For example, when conservatives engage in a fight over whether homosexuals are allowed to marry, they’ve already given up their footing. The reality is that “homosexual marriage” is a contradiction in terms, like “a married bachelor.” We believe that marriage has a natural form—not just a legal one. It precedes the government, and so government does not make it (even if it does regulate it in various ways.) If marriage is written into the law, it is only so that our government can legally recognize a marriage when it sees one. Accordingly, whatever its laws say, the government cannot make two men married to each other any more than it can make a square circle. “Legalizing gay marriage” has always and only been about forcing somebody—whether government officials, businesses, or private citizens—to act as though this contradiction is real. In other words, its all about forcing people to pretend two men or two women are married to each other, as I (offensively) wrote in the article.

The same is true of the bit about patting lovers on the head and telling them how wonderful they are. Homosexuals who are actually interested in lifelong fidelity don’t need the government’s permission, and the legal benefits to marriage are rather trivial when it comes to sterile relationships. They seek the label of marriage purely because it is a mark of social esteem—a way of affirming their own relationships as being just as morally and socially acceptable as a marital relationship. To put it in old-fashioned language, it means their partners can appear to finally make an honest man/woman out of them. But even if they can finagle the a government seal of approval, that’s not enough because on some level, even they realize that government does not make marriages. They need social approval to help maintain their illusion, and so those who refuse to play along must be made to play along.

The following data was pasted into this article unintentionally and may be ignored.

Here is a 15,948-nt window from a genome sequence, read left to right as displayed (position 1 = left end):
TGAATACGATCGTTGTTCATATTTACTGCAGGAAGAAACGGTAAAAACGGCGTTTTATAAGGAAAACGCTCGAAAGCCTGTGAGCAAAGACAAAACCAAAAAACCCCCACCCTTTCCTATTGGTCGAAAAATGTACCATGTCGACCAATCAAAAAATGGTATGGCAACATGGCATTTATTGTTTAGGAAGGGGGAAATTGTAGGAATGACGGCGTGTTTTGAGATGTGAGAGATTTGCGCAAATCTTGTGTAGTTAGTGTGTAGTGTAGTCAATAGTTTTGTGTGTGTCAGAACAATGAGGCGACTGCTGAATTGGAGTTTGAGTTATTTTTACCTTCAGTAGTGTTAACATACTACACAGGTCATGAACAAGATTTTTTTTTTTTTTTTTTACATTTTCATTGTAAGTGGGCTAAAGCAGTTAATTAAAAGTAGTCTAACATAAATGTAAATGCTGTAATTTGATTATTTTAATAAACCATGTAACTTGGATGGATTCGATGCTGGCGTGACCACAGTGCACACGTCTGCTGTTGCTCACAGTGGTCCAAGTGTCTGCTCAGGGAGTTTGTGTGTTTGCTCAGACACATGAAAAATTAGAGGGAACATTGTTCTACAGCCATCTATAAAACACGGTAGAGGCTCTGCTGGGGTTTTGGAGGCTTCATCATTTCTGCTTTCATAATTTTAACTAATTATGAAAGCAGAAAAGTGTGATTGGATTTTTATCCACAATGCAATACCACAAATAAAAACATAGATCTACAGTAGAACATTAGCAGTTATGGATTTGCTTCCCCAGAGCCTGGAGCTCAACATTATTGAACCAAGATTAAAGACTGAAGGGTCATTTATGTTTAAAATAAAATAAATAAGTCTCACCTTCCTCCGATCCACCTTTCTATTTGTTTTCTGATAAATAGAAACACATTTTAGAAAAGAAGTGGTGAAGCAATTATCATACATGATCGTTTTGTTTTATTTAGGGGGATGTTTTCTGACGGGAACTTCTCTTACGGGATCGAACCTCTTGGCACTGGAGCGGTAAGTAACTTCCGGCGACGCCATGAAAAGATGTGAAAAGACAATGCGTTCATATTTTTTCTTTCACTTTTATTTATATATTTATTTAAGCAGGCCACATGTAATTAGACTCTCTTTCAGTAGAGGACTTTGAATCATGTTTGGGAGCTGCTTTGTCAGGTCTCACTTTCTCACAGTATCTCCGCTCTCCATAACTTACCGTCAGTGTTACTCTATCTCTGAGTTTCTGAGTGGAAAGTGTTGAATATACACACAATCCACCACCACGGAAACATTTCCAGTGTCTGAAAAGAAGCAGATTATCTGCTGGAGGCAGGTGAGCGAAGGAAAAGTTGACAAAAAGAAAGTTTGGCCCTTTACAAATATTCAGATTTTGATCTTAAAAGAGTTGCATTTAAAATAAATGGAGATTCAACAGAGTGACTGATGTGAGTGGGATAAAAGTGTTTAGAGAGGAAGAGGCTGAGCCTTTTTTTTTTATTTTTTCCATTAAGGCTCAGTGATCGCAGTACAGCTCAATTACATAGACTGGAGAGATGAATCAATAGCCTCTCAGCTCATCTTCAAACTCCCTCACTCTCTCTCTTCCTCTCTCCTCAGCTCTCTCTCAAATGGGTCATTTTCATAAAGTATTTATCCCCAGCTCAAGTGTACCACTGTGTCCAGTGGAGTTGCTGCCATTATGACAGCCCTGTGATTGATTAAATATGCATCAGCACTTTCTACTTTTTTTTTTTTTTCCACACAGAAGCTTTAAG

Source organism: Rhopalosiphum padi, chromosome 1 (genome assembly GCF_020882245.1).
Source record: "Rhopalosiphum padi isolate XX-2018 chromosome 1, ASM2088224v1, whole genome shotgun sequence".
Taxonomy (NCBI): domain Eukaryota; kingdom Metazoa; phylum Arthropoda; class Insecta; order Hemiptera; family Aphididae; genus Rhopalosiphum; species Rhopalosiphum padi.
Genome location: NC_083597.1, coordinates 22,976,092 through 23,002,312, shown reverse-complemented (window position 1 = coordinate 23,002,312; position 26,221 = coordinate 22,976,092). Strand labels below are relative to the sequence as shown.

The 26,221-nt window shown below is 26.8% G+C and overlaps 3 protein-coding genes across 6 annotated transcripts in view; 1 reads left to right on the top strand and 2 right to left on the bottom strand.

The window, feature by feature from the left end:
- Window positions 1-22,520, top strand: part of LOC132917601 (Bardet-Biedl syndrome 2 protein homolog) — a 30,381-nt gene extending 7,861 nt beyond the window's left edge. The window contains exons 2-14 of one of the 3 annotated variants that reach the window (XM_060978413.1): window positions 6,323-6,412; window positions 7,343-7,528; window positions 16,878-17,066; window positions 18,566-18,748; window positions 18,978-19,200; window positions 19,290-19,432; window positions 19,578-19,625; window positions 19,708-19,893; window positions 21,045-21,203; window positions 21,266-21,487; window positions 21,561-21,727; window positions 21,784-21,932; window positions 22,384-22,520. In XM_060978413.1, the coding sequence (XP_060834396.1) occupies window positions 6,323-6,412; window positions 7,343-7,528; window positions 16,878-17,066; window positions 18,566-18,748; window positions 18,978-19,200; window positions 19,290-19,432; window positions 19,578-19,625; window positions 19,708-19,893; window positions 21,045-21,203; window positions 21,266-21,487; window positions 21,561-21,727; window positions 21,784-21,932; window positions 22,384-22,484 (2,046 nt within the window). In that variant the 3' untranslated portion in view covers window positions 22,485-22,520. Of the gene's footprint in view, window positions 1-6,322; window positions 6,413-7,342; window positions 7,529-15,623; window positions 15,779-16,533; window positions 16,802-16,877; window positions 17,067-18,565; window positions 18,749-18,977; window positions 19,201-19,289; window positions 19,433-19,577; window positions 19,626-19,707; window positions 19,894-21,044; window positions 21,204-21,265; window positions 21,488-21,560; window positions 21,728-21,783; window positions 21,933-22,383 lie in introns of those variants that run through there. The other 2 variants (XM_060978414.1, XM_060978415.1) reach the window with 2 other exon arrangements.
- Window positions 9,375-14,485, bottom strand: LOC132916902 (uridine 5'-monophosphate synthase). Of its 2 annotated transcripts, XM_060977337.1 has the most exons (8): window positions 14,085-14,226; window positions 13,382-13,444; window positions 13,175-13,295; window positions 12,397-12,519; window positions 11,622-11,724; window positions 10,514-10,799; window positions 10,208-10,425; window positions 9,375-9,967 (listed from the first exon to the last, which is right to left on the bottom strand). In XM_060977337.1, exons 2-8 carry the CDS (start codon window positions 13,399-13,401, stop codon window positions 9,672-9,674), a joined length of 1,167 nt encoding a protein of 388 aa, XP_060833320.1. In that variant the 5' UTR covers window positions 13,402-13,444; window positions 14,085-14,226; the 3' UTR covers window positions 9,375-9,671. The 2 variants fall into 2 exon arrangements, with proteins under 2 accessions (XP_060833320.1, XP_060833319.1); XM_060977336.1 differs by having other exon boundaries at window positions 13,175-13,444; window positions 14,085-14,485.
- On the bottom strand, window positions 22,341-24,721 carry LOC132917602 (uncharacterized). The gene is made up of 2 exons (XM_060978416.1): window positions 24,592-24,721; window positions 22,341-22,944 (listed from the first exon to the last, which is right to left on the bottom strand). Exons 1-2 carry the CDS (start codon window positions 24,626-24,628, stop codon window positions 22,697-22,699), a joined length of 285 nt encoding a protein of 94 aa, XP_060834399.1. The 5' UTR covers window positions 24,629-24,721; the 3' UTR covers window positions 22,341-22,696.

One does not simply make such arguments in an inoffensive manner. No amount of sugar is going to cover up what a bitter pill that is to swallow for someone to whom this is personally important, and it would be patronizing to try. But what of the moderates? Won’t pleasant and inoffensive language win over the middle? It is instructive that the moderate who made that original comment eventually went on to comment that the very term “sinner” is inherently derogatory—even in the context of “God loves sinners.” With standards like that, by the time the content of our arguments cease to be offensive, we will no longer have any. If someone won’t stand up for freedom of offensive religion, they won’t stand up for freedom of religion at all.

There is therefore no reason to walk on eggshells, and no reason to cast pearls before swine. There is every reason for boldness. By-and-large, American moderates are not in the middle because of their principles or strong beliefs. They are there because they don’t want to be bothered. Accordingly, one does not gain their support by being nice and not bothering them—it’s the squeaky wheel that gets the grease because that’s the one whose noise they want to stop. One gains their support by standing up and confidently leading them. The left has been doing that very effectively for decades. It’s time for the right to stop chasing the middle ever further leftward and start forging our own path.

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One Response to In Defense of Offense

  1. Pingback: Father Knows Best: Early May Edition | Patriactionary